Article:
Jonathan Zimmerman, Distilling Democracy: Alcohol Education in America’s Public Schools, 1880‒1925 (Lawrence: University Press of Kansas, 1999), 123‒28.
 Standard Encyclopedia of the Alcohol Problem, ed. Ernest Cherrington (Westerville, OH: ASL, 1925), s.v. “Stoddard, Cora Frances.”
 Zimmerman, Distilling Democracy, 128‒41.
 “Ohio Anti-Saloon League,” Ohio Historical Society, accessed October 16, 2014, http://www.ohiohistorycentral.org/w/Ohio_Anti-Saloon_League.
 For overviews of Prohibition history, see Okrent, Last Call, 57‒371; Garrett Peck, The Prohibition Hangover: Alcohol in America from Demon Rum to Cult Cabernet (New Brunswick, NJ: Rutgers University Press, 2009), 10‒20.
 Norman H. Clark, Deliver Us from Evil: An Interpretation of American Prohibition (New York: Norton, 1976), 93.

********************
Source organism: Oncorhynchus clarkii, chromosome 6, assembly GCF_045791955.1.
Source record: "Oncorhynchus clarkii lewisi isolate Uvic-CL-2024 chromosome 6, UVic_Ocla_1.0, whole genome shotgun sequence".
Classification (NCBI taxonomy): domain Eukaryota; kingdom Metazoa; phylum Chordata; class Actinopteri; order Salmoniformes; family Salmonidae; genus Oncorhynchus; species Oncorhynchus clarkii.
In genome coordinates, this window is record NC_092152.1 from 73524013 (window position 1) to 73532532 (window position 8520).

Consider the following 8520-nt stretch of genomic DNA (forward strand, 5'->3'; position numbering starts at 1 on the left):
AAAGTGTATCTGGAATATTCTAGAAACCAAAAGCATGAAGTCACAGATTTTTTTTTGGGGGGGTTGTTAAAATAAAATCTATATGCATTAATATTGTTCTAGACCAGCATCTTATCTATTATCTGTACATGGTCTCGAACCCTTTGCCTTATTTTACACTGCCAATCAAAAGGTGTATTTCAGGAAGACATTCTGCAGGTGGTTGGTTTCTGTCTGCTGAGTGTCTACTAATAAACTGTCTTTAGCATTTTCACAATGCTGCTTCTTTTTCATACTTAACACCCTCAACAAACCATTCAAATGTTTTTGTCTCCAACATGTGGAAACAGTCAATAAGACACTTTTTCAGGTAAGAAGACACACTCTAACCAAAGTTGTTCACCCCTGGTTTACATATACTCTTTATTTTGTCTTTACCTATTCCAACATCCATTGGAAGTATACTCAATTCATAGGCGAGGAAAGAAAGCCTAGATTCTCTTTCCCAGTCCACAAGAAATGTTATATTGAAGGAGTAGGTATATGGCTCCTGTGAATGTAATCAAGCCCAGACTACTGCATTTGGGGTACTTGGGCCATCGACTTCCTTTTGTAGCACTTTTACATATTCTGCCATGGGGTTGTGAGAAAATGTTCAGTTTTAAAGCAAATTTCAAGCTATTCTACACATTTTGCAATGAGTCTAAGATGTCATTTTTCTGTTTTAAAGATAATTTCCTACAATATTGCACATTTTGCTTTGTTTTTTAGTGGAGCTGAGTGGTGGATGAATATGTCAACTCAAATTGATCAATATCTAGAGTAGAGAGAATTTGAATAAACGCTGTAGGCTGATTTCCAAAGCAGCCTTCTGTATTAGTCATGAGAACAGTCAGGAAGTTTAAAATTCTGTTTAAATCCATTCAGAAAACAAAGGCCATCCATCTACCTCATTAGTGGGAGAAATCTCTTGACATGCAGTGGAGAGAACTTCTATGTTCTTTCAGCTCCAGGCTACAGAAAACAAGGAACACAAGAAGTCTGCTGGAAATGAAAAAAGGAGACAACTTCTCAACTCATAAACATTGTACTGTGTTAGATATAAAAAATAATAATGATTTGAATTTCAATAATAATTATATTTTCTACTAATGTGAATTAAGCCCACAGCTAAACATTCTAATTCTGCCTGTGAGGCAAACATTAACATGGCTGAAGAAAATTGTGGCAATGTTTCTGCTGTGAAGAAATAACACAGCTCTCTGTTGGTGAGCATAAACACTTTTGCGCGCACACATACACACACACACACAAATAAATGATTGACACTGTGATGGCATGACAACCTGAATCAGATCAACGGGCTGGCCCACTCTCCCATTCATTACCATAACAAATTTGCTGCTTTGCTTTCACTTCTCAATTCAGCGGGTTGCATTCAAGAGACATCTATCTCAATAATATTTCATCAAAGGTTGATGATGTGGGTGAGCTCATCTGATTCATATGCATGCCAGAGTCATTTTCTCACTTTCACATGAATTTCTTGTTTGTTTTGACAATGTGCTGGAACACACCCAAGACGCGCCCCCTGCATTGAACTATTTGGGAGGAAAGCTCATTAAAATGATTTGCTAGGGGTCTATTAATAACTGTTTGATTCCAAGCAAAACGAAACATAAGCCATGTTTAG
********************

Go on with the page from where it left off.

Lamme, “Alcoholic Dogs,” 147.
 The ensuing material is taken from Standard Encyclopedia, s.v. “Alcohol.”
 Standard Encyclopedia, s.v. “Stoddard.”
 See Heidi Rimke and Alan Hunt, “From Sinners to Degenerates: The Medicalization of Morality in the 19th Century,” History of the Human Sciences 15 (2002): 74. Rimke and Hunt’s research focuses on British degeneration theorists active in the Vice Society and other modes of moral regulation in the nineteenth century; cf. 59‒88 passim.
 Today, the National Institutes of Health states: “Research shows that genes are responsible for about half of the risk for alcoholism. Therefore, genes alone do not determine whether someone will become an alcoholic. Environmental factors, as well as gene and environment interactions account for the remainder of the risk” (National Institutes of Health, “Genetics of Alcohol Use Disorders,” accessed October 16, 2014, http://niaaa.nih.gov/alcohol-health/overview-alcohol-consumption/alcohol-use-disorders/genetics-alcohol-use-disorders).